A large sandbar shark tangled lines beside Pain Killer Wednesday about 40 miles off Murrells Inlet. Dr Jason Rosenberg for The Sun News
Offshore fishing trip included encounters with a variety of fish – and one large shark
By Gregg Holshouser
For The Sun News
Every local offshore angler worth his salt knows May is prime time for offshore trolling off the Carolina coast, when the Gulf Stream ushers in northward migrating dolphin of the biggest numbers and largest size of the calendar year.
The opportunity is there to battle the feisty, colorful species and put plenty of superb-eating fish, along with blackfin tuna and wahoo, in the box.
Such a trolling trip is exactly what Garden City Beach resident Dr. Jason Rosenberg had in mind for this week’s edition of Fishing with Friends Wednesday aboard his 32-foot Contender, Pain Killer.
When a moderate westerly wind was blowing at mid-morning Wednesday, there was a hint of disappointment in the air as the crew of five knew it would be difficult to make the run on limited time to the “pretty water” where the meat fish, particularly dolphin, could be found.
Capt. Jay Sconyers, owner/operator of Aces Up Fishing, has been at the helm of Rosenberg’s Wednesday excursions for seven years, and headed past the Murrells Inlet sea buoy in a south-southeasterly direction, albeit in choppy 3-5 foot seas.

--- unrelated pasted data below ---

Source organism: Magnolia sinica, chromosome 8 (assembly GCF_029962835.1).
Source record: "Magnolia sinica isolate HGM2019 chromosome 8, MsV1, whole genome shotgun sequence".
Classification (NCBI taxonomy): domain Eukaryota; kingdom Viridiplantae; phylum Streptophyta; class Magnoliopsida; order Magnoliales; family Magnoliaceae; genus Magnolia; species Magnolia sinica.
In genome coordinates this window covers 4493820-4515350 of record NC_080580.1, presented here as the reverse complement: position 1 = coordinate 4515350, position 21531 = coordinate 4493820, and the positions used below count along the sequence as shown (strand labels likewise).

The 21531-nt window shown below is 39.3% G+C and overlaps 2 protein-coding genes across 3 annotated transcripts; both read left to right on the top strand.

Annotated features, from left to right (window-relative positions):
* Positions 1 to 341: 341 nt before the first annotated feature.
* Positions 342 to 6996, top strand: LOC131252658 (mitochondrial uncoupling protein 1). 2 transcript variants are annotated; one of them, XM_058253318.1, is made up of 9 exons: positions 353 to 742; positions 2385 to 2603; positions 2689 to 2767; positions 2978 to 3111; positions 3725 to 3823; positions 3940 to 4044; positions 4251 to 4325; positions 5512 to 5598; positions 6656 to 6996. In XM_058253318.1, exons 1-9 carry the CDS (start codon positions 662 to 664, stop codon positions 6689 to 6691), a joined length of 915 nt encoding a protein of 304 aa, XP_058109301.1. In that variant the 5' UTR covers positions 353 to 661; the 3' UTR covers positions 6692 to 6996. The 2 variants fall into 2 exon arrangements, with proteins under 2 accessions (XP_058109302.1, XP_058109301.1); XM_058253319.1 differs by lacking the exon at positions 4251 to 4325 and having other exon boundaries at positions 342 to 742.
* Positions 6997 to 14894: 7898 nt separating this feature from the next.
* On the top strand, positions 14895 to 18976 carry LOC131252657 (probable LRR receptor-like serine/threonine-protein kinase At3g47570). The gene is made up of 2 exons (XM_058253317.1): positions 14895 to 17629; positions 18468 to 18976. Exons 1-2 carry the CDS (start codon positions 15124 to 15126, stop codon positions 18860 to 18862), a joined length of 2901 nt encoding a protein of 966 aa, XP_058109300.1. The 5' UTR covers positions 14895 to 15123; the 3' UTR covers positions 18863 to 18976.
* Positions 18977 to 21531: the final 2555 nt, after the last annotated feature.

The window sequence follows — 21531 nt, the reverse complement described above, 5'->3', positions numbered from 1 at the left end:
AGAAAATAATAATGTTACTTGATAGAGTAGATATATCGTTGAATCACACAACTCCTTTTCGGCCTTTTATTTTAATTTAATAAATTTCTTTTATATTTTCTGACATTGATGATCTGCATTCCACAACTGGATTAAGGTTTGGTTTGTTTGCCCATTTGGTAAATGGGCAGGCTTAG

A day earlier, Sconyers had to venture 57 miles offshore to find pretty water and dolphin on a charter trip, and such a run just wasn’t feasible with the sea conditions and a late morning departure time.
Plan B was a pretty nice option though – bottom fishing in 90-115 feet of water on ledges around 40 miles offshore. A little over 30 miles out, a lengthy weed line was spotted, observed and noted for later.
About 90 minutes after departure, Sconyers pulled the engines back, maneuvered on top of the spot and the crew, also including Earl Fender of San Diego, Jimmy Kaminski of Pawleys Island and myself, dropped down cigar minnows and fresh cut bait 115 feet to the bottom.
For the first few minutes, the only bites were from small fish nibbling at the bait. After about 10 minutes, the bite of vermilion snapper, known locally as beeliners, turned on, and the catches were consistent.
There was plenty of variety on the reef, though, and soon a mix of triggerfish, grunts and black sea bass, along with a red hind (strawberry grouper) came over the gunwale. A scamp (grouper) measured just under the 20-inch minimum size and was released.
There were some big bites too. Red snapper, called genuines by locals, made a good showing, with four caught on the day. Two of the red snapper were in the 5-8 pound range, one in the 10-12 pound range, and I was the lucky angler who battled a 20-pound beauty to the surface.
But after each red snapper was caught it was the same old drill – they had to be released per NOAA Fisheries’ ban on the species, which has been in place in the South Atlantic region since 2010.
Sconyers carefully vented the fish and sent them on their way back to the bottom. Whether the fish survived the ordeal of being reeled up 115 feet, no one will ever know.
Rosenberg speaks for a multitude of recreational anglers with his thoughts on the issue.
“I think we catch (red snapper) on every trip we go bottom fishing,” said Rosenberg. “It should be reasonable to restudy the population and allow us one fish to take home per trip.”
A couple more big bites brought hookups with a pair of large sharks, including a massive sandbar shark, also known as a brown shark, that was an estimated 8-feet long, weighed over 200 pounds and caused a huge tangle of lines.